Solar Power

India, a rapidly growing economy with more than 1 billion people, is facing a huge energy demand. has tremendous scope of generating solar energy. The geographical location of the country stands to its benefit for generating solar energy. The reason being India is a tropical country and it receives solar radiation almost throughout the year, which amounts to 3,000 hours of sunshine. This is equal to more than 5,000 trillion kWh. Almost all parts of India receive 4-7 kWh of solar radiation per sq metres. This is equivalent to 2,300–3,200 sunshine hours per year. States like Andhra Pradesh, Bihar, Gujarat, Haryana, Madhya Pradesh, Maharashtra, Orissa, Punjab, Rajasthan, and West Bengal have great potential for tapping solar energy due to their location. Since majority of the population lives in rural areas, there is much scope for solar energy being promoted in these areas. Use of solar energy can reduce the use of firewood and dung cakes by rural household.

The solar industry's structure will rapidly evolve as solar reaches grid parity with conventional power. Solar will be seen more as a viable energy source, not just as an alternative to the renewable sources but also to a significant proportion of conventional grid power. The testing and refinement of off-grid and rooftop solar models in the seed phase will help lead to the explosive growth of this segment in the growth phase. Global prices for photovoltaic (PV) modules are dropping, reducing the overall cost of generating solar power. In India, this led to a steep decline in the winning bids for JNNSM projects. With average prices of 15 to 17 cents per kilowatt hour (kWh), solar costs in India are already among the world's lowest. Grid parity will be an inflection point, leading to two major shifts in the solar market. First, thanks to favourable project economics, grid-connected capacity will rise at a much faster rate than before, and second, regulations and policy measures will be refined to promote off-grid generation.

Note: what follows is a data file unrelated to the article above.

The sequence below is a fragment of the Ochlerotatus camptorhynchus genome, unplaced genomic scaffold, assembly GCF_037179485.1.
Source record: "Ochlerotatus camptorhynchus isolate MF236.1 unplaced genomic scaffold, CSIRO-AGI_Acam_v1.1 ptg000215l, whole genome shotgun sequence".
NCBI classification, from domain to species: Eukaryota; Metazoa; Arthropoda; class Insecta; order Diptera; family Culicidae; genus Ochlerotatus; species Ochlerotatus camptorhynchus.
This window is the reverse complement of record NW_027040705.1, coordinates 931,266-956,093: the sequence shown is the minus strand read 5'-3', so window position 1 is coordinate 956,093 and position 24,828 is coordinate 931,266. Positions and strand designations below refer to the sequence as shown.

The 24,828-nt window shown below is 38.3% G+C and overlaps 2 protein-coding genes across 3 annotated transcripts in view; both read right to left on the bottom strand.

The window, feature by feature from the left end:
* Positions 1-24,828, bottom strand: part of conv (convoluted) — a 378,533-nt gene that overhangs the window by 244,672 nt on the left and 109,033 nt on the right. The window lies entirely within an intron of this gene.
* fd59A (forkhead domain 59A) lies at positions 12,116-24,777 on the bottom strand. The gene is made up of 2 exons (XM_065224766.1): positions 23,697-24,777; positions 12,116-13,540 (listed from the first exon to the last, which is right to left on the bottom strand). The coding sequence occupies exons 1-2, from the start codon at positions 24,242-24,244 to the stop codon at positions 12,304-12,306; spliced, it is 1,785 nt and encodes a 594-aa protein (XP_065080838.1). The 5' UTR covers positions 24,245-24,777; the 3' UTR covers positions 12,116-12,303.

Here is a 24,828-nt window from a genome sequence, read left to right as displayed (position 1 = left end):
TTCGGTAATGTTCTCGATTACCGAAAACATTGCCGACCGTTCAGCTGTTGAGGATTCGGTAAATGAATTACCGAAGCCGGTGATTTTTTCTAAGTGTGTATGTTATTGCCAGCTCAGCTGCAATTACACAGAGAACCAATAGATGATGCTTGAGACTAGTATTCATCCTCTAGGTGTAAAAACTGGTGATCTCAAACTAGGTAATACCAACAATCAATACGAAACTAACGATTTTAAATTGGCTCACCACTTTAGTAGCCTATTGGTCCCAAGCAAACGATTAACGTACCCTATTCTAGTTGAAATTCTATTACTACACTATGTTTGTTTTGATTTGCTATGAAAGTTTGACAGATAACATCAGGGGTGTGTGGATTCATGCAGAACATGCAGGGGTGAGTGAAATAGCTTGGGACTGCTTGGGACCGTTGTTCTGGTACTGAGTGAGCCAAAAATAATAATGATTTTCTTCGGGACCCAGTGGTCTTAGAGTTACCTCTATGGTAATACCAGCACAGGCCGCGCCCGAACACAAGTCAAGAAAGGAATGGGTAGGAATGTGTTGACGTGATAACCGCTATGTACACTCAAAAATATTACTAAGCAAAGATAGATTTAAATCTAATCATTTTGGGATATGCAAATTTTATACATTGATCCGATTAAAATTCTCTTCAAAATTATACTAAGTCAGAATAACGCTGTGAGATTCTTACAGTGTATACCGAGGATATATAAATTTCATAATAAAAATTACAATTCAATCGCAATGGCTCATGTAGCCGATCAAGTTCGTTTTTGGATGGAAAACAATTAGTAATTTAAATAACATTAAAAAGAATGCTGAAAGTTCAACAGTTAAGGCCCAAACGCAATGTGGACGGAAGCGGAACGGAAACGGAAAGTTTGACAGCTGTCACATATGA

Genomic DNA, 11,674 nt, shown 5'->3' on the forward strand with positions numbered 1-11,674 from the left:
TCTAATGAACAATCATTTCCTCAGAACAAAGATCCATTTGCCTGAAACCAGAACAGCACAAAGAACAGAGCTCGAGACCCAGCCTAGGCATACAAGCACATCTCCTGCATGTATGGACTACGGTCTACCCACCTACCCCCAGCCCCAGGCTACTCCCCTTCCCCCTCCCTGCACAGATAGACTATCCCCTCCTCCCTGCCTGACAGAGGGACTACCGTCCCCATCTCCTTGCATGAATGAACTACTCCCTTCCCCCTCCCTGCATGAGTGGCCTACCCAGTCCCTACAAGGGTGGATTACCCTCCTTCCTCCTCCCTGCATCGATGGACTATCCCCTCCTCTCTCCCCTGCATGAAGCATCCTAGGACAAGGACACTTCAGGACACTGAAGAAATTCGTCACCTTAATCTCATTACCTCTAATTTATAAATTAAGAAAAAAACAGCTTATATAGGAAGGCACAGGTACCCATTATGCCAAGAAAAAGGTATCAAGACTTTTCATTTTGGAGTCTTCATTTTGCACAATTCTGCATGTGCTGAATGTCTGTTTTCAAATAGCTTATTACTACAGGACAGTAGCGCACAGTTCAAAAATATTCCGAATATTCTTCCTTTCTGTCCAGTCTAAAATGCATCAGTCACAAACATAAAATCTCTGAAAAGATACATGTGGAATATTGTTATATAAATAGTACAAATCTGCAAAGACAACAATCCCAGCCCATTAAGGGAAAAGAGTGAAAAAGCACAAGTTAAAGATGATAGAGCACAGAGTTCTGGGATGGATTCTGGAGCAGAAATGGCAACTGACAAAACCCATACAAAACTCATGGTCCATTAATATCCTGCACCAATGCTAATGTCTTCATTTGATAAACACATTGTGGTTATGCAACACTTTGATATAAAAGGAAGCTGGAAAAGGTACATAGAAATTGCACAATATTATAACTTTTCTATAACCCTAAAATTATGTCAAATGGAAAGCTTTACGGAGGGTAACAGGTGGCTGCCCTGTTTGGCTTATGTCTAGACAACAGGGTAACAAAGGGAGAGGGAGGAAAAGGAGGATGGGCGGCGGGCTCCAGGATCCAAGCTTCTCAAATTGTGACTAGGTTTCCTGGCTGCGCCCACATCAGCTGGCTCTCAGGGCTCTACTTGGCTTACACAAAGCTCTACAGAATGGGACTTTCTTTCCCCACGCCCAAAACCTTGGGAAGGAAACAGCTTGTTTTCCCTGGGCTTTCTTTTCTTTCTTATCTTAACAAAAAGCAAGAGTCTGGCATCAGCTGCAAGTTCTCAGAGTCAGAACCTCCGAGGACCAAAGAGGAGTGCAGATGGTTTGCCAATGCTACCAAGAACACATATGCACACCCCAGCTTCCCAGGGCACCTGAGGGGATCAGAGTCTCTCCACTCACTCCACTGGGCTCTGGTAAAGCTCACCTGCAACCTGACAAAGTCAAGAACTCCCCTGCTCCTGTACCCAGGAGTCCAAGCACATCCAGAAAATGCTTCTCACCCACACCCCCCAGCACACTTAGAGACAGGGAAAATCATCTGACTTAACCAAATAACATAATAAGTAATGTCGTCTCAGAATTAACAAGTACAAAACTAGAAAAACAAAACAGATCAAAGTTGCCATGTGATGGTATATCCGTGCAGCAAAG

Lower solar costs combined with rising prices of grid power will convince off-takers (including distribution companies, private firms using open access, and firms putting up their own captive capacity) that solar power is economically viable. This shift will signal the start of the growth phase, during which grid-connected solar capacity will rise rapidly as developers build capacity to meet both RPO requirements and demand from off-takers seeking cost-efficient alternatives to conventional power.

India is slowly gaining its prominence in the generation of solar power due to the comprehensive and ambitious state and the Centre’s solar policies and projects and National Solar Mission. In the 2014 budget, Finance Minister Jaitley declared that the Government has proposed an amount of 500 crore rupees to develop some mega solar power plants in Gujarat, Tamil Nadu, Rajasthan, and Ladakh. He also said that solar power-driven agricultural water pumping stations and 1 MW solar parks on canal banks will be developed in the country at an estimated cost of $74 million and $18.5 million, respectively. Considering all these facts, we do have a bright picture in front of us as India’s potential to be a solar power driven country of the world.